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restraint imposed on the passion ; and in this respect his assertion is evidently false. The difference in the state of manners in the same country at different periods is as striking and notorious as that between the manners of different countries. There is as much difference between what England was in this respect a hundred and sixty years ago, and what she is now, as there is between England and Italy at the present day. Was there no difference between the manners of ancient Rome in the early periods of her history, and towards the decline of the empire ? May not the state of manners in Italy under the republic, under the emperors, and under the popes, be distinctly traced to the influence of religious or political institutions, or to other causes, besides the state of population, or the facility of gratifying the abstract instinctive propensity to sexual indulgence? Was there not a striking difference between the severity and restraint which was required and undoubtedly practised under Charles I. and in the time of the Puritans, and that torrent of dissipation and undisguised profligacy which burst upon the kingdom after the restoration of Charles II.? This sudden transition from demure and saint-like or hypocritical austerity to open shameless licentiousness cannot assuredly be accounted for from

the increasing pressure of population. Nor car it be pretended to have been owing to this principle that the tide afterwards turned again at the Revolution with the habits and fashions of the court, and with the views and maxims of that party who had now got the ascendancy. A learned writer might easily fill à volume with instances to the same purpose. But the few which are here skimmed from the mere surface of history, and which must be familiar to every one, are sufficient to disprove Mr. Malthus's assertion, not as a metaphysical refinement, but as a practical rule, that the passion between the sexes and the effects of that passion have remained always the same. The indulgence of that passion is so far from being a law antecedent to all other laws, and paramount to all other considerations, that it is in a manner governed almost entirely by circumstances, and may be said to be the creature of the imagination. But Mr. Malthus says, that no regular or gradual progress has hitherto been made towards the extinction of this passion, and that it exists in as much force at present, as it did two thousand, or four thousand years ago.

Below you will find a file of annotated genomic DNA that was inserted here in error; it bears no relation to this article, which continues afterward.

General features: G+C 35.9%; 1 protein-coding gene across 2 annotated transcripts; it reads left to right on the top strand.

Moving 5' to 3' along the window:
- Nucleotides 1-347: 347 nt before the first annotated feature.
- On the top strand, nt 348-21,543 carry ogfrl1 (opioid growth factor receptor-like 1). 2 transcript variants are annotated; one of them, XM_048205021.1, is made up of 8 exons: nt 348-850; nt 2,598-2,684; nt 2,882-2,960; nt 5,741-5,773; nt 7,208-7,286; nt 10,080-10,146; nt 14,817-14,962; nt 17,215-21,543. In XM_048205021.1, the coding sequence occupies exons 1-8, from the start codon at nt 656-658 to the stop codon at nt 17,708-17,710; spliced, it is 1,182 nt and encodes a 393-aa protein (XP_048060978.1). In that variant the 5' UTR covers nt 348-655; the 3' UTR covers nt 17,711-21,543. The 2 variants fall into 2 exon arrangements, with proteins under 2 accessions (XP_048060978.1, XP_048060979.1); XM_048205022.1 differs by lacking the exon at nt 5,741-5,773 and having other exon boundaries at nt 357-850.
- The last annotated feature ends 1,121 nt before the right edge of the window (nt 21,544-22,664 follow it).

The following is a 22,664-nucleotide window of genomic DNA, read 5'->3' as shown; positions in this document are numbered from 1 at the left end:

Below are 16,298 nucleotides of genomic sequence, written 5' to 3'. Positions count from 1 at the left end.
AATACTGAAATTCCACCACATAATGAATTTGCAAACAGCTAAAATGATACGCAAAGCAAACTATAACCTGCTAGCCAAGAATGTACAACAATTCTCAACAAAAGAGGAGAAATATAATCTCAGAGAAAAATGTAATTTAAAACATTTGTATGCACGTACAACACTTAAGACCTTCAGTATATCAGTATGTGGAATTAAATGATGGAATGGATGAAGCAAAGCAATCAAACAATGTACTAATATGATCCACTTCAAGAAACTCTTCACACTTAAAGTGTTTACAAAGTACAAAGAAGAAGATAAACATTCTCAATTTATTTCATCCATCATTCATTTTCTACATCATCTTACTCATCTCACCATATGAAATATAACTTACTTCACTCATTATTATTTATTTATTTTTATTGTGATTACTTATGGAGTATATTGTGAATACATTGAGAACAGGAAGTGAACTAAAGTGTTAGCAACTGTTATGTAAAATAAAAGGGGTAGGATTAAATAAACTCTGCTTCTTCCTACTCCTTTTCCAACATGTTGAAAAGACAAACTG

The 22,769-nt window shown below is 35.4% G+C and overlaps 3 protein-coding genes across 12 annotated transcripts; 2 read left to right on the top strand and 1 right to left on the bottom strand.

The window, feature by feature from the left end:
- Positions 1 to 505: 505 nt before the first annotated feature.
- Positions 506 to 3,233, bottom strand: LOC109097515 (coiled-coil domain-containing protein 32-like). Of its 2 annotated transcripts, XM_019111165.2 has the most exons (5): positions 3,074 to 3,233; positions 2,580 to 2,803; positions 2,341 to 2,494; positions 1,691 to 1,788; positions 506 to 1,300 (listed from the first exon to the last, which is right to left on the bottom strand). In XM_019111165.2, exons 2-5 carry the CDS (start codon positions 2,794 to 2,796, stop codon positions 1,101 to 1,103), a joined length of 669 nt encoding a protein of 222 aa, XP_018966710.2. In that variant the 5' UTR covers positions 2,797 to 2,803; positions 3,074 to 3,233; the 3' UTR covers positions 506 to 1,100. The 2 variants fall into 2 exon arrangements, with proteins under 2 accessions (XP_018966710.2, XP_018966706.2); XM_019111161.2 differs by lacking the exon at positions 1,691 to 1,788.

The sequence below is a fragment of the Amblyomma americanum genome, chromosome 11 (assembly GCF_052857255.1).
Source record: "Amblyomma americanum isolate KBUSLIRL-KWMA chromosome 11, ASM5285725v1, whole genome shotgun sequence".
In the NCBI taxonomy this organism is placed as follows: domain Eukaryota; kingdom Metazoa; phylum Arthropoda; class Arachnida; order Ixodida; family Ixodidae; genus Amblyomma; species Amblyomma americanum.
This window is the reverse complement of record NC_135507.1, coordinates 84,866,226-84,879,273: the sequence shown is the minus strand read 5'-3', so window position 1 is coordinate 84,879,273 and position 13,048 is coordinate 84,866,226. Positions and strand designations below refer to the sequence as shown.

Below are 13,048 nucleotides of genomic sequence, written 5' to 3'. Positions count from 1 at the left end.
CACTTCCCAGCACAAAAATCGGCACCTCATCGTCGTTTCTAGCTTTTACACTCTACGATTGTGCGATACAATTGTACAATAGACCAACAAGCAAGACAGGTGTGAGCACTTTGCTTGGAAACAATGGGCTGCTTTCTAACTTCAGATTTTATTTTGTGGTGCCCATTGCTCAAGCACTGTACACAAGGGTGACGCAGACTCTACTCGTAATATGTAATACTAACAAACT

The question is whether this passion is fixed and stationary, always remaining at the same point, controuling circumstances, but not controuled by them, not whether the change of cir

cumstances and lapse of time may not bring it back to the same point again. I think it probable that if Mr. Malthus had to preach a sermon on the truth and excellence of revealed religion, he would be inclined to take for one of his topics the benefit we have derived from it in the government of our passions, and general purity of our manners. He might launch out into a description shewing how the contemplation of heavenly things weans the affections from the things of the world, and mortifies our carnal desires, how a belief in future rewards and punishments strengthens our resolution, and is indeed the only thing that can render us proof against every species of temptation ; he might enlarge on the general purity and elevation which breathes through the sacred writings, on the law confining the institution of marriage to pairs ; he might dwell on the grossness and pernicious tendency of the Pagan mythology ; he might glance at the epistle to the Romans, or the preamble to the Jewish laws, and finding that the practices there described are not common among us, without travelling to Rome, or inquiring into the present state of Chaldæa, conclude by felicitating his hearers on the striking contrast between ancient and modern manners, and on the gradual improvement of morals and refinement of sentiment produced